Across the world, African and Caribbean immigrants have been subject to police brutality, modern day lynchings and white supremacist violence just like African Americans. In the United States specifically, Black people are 3 times more likely to be killed by police than white people and 1.3 times more likely to be unarmed compared to white people. In the United Kingdom, Black people make up only 3.3 percent of the population but experienced 12 percent of use-of-force incidents between 2017–18. In France, Black men (as well as Arab men) are 20 times more likely to be stopped compared to white men.
All three of the aforementioned countries have large African and Caribbean immigrant populations. Between 2010 and 2018, the sub-Saharan African population in the U.S. increased by 52 percent and the Caribbean population by 18 percent. According to the UK’s most recent census, Black British people account for 3.0 percent or 1,904,684 of the country’s population however over a million live in the Greater London area. And in France, according to the Ministry of Foreign Affairs, around 3 million French nationals are of sub-Saharan African origin and the country also experienced its version of Windrush (post World War II immigration) of men and women from the French Caribbean islands, Guiana and Réunion. Although racial segregation and oppression did not occur in these countries the same way it did in the United States, both the U.K. and France were also founded upon institutionalized racism that has negatively impacted their black populations.
In 1993, Stephen Lawerence a Black British teenager of Jamaican background was murdered by a group of white supremacists while waiting for the bus in Southeast London. In 1999, Amadou Diallo, a Guinean immigrant, was in his New York City apartment when he was shot at 41 times and killed by NYPD plain-clothed officers. All four officers were acquitted of their second-degree murder charges. In 2016, in a small town north of Paris, a Malian French man named Adama Traoré died in police custody. After promising his mother that he was fine and providing conflicting stories on his location, the police finally told them that he had died but lied about how it happened, but not before they teargassed his brother and mother. Two weeks ago, Lamin Sesay, the son of a Gambian diplomat was shot and pronounced dead at the scene after a standoff with the police in Snellville, Georgia, close to Atlanta. Gambia has requested a transparent and credible investigation take place, his father describes his son as someone who “abhors violence,” dismissing the version of events given to them by the police.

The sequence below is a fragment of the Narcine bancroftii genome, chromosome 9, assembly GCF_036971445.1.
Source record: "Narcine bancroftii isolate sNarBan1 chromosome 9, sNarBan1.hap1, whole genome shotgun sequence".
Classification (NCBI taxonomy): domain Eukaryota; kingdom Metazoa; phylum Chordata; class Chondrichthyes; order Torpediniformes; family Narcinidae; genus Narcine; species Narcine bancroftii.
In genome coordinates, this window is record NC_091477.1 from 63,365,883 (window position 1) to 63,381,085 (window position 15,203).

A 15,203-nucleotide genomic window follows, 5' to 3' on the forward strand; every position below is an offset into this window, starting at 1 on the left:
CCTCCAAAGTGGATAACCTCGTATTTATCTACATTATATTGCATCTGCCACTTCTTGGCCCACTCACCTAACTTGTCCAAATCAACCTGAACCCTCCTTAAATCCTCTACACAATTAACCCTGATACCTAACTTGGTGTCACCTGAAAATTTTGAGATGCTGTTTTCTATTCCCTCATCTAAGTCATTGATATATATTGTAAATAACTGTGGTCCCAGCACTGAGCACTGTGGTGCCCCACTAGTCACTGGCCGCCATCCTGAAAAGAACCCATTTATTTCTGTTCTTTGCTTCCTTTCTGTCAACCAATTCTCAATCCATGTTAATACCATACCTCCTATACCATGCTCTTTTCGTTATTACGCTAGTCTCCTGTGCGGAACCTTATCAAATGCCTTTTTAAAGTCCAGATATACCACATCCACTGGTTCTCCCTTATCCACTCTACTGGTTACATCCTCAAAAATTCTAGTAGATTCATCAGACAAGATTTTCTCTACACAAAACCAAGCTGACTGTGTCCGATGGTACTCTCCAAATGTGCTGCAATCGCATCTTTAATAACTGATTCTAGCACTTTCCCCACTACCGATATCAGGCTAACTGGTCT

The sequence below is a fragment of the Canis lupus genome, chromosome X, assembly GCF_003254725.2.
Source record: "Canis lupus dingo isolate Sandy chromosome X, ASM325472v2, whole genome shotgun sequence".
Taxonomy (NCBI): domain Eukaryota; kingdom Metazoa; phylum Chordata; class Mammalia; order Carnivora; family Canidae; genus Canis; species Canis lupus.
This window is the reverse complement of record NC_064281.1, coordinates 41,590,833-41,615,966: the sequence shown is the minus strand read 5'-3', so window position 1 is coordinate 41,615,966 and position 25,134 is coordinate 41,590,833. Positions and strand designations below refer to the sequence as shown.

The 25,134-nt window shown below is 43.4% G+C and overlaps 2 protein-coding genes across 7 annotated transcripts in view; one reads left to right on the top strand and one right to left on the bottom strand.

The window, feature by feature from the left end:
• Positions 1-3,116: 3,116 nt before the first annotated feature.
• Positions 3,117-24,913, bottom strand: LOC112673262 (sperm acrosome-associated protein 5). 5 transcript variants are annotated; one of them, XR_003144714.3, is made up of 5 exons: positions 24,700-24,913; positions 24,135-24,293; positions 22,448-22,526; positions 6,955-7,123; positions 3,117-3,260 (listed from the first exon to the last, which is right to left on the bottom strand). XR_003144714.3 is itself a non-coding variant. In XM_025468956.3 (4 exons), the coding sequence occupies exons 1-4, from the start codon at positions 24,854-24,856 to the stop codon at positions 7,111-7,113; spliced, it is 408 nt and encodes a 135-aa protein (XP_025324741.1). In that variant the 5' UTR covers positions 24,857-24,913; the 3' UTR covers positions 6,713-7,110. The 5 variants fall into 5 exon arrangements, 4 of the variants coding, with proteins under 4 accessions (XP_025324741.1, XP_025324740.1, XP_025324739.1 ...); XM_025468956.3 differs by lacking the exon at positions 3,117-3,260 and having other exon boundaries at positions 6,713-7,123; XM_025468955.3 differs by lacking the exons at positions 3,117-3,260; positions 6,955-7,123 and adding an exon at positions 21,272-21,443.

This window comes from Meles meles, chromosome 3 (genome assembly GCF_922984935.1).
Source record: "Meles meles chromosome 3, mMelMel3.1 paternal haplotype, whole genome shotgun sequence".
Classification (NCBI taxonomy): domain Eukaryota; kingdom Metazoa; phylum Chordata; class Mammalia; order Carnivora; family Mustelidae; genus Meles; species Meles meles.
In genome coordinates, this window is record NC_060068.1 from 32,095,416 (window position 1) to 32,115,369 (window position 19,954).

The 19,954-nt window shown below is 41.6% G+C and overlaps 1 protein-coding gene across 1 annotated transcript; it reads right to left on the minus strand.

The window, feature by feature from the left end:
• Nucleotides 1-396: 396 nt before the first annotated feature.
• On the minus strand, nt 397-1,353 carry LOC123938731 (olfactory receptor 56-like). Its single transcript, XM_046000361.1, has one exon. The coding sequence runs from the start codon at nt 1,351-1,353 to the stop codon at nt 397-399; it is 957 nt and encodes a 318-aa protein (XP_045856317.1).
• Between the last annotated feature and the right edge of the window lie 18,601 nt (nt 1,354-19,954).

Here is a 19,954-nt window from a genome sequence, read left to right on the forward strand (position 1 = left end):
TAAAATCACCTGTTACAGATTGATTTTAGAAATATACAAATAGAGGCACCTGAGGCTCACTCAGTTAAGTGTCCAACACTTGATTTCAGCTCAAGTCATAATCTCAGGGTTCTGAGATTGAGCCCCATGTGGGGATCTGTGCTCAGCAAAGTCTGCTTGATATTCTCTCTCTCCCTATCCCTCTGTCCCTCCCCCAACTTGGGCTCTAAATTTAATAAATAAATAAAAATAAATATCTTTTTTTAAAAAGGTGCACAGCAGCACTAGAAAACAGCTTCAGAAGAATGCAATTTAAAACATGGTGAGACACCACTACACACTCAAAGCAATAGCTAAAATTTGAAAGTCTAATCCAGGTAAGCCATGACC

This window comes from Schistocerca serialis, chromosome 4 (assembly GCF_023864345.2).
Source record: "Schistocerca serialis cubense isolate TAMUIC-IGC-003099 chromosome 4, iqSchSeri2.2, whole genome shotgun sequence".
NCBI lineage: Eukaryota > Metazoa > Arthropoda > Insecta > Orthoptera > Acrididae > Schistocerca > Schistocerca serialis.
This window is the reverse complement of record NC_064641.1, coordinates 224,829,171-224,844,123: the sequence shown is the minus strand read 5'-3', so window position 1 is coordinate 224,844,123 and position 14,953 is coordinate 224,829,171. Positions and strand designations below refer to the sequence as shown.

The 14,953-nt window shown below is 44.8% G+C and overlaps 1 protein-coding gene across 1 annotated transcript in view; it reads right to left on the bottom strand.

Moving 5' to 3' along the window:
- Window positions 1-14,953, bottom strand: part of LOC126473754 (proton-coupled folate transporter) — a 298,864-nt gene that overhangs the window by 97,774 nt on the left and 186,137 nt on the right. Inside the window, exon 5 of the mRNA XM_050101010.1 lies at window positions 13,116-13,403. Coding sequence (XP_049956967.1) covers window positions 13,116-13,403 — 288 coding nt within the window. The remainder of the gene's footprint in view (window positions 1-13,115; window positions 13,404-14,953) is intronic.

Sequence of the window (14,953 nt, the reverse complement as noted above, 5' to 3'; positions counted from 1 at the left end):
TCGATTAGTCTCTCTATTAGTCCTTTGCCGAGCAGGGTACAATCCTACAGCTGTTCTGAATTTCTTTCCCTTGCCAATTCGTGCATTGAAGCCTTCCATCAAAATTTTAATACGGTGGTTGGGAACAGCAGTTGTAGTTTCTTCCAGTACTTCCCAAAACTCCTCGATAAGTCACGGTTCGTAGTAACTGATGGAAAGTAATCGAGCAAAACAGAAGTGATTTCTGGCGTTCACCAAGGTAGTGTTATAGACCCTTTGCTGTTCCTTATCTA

These are just some of the names that prove that institutionalized racism is not just a Black American issue, it’s a global black issue. In the UK, Black women are 4.3 times more likely to die from COVID-19 than white women and Black men are 4.2 times more likely to die from it than white men. In France, the number of people who have died in police custody has been steadily increasing since 2010 and impacts mostly minorities. According to a protester at Paris’ 2 June march, “Racism is deeply rooted in the French police institutions.”
When constructing your #SayTheirNames tweets and posts, remember these names, many of whom have not received appropriate justice. Continue to push for greater African Union and United Nationsinvolvement in these cases because as many signs held up during the past two weeks of protests read, systemic racism and racial bias “is a bigger threat than COVID” in the U.S. and around the world.
Program and Research Associate, Africa Program at the Center for International Policy